Do we need it?

Well, we know that protein is the building blocks of muscle. It helps to support muscle growth, recovery, retention & repair. It is important to note that resistance exercise is the best way or ‘gold standard’ for building muscle mass. After exercise, both muscle protein breakdown & muscle growth occur at the same time, this is a natural response. The inclusion of protein in your post-exercise meal helps to ensure that muscle growth exceeds breakdown allowing for an overall net gain of muscle protein! So when resistance exercise & protein work in tandem, muscle gain is optimised!

So how much protein should I have?

  • A simple calculation will help you to figure out what a protein feeding should look like for you: multiply your body weight (in kg) by 0.4. For example, a 75kg male/female = 75(0.4) = 30g protein
  • It’s important to note that as we get older, the receptors (aka signals) in our body that initiate muscle growth require more protein in each feeding to be stimulated. The muscle protein receptor we are trying to target is stimulated by leucine, an essential amino acid. The leucine content is higher in high quality protein sources (meat, eggs, dairy) than plant protein sources for example, which is why we recommend you try to include a variety of protein sources in your diet. As we age, our muscle protein receptor becomes less receptive to dietary protein intake so older adults should aim for closer to 40g protein per feeding to help stimulate muscle growth.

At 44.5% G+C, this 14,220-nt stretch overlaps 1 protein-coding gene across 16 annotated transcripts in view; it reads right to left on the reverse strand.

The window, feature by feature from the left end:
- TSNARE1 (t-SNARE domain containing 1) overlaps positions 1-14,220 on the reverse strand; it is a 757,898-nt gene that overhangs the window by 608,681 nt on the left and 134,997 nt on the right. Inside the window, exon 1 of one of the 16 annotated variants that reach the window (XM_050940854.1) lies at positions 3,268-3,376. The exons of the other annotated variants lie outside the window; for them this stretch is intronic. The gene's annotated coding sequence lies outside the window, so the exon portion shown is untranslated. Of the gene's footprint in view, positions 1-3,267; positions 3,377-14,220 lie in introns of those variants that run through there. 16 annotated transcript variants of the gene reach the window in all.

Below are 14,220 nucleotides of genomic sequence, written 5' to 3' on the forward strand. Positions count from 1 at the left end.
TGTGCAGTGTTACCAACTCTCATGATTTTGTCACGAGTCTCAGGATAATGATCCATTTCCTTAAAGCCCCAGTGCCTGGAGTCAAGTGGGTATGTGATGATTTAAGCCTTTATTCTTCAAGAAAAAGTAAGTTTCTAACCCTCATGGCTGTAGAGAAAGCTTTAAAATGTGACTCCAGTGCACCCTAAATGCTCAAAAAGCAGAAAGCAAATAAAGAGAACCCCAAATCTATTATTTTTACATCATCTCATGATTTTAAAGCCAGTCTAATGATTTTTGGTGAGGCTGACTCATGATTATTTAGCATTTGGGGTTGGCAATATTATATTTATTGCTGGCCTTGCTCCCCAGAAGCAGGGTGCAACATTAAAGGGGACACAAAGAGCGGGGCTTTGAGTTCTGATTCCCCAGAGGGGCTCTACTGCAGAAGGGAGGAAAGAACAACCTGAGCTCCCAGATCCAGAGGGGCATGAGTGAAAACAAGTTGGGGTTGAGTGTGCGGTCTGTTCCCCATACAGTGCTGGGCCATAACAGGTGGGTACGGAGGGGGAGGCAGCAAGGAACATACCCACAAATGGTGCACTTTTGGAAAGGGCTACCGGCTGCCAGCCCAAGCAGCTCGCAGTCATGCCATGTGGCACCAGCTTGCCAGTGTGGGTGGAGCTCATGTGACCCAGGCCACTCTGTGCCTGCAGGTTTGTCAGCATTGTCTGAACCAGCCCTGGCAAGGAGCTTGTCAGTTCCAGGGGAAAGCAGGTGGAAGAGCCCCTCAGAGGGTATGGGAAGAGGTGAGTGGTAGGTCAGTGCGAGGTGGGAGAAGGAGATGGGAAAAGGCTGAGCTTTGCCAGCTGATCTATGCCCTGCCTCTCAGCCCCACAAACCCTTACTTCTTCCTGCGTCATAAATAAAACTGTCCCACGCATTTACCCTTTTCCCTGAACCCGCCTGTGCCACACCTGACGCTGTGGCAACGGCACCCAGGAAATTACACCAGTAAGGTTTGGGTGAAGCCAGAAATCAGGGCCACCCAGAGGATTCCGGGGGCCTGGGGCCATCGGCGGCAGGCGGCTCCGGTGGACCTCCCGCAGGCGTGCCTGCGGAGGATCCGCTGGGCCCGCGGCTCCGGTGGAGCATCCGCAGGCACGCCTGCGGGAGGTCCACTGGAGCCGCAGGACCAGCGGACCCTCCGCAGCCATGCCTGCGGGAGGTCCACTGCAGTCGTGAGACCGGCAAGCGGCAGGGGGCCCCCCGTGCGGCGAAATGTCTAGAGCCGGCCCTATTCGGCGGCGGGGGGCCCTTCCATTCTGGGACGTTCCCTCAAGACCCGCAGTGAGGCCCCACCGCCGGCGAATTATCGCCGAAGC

• Protein intake should be split evenly throughout the day over at least 4 feedings (ensuring that one of these feedings is included post-exercise!)
  • Protein intake should remain consistent. Try to consume the same amount of protein on both training & rest days

Hopefully some of these tips will help you to make sure that your protein intake is sufficient to support both health & exercise.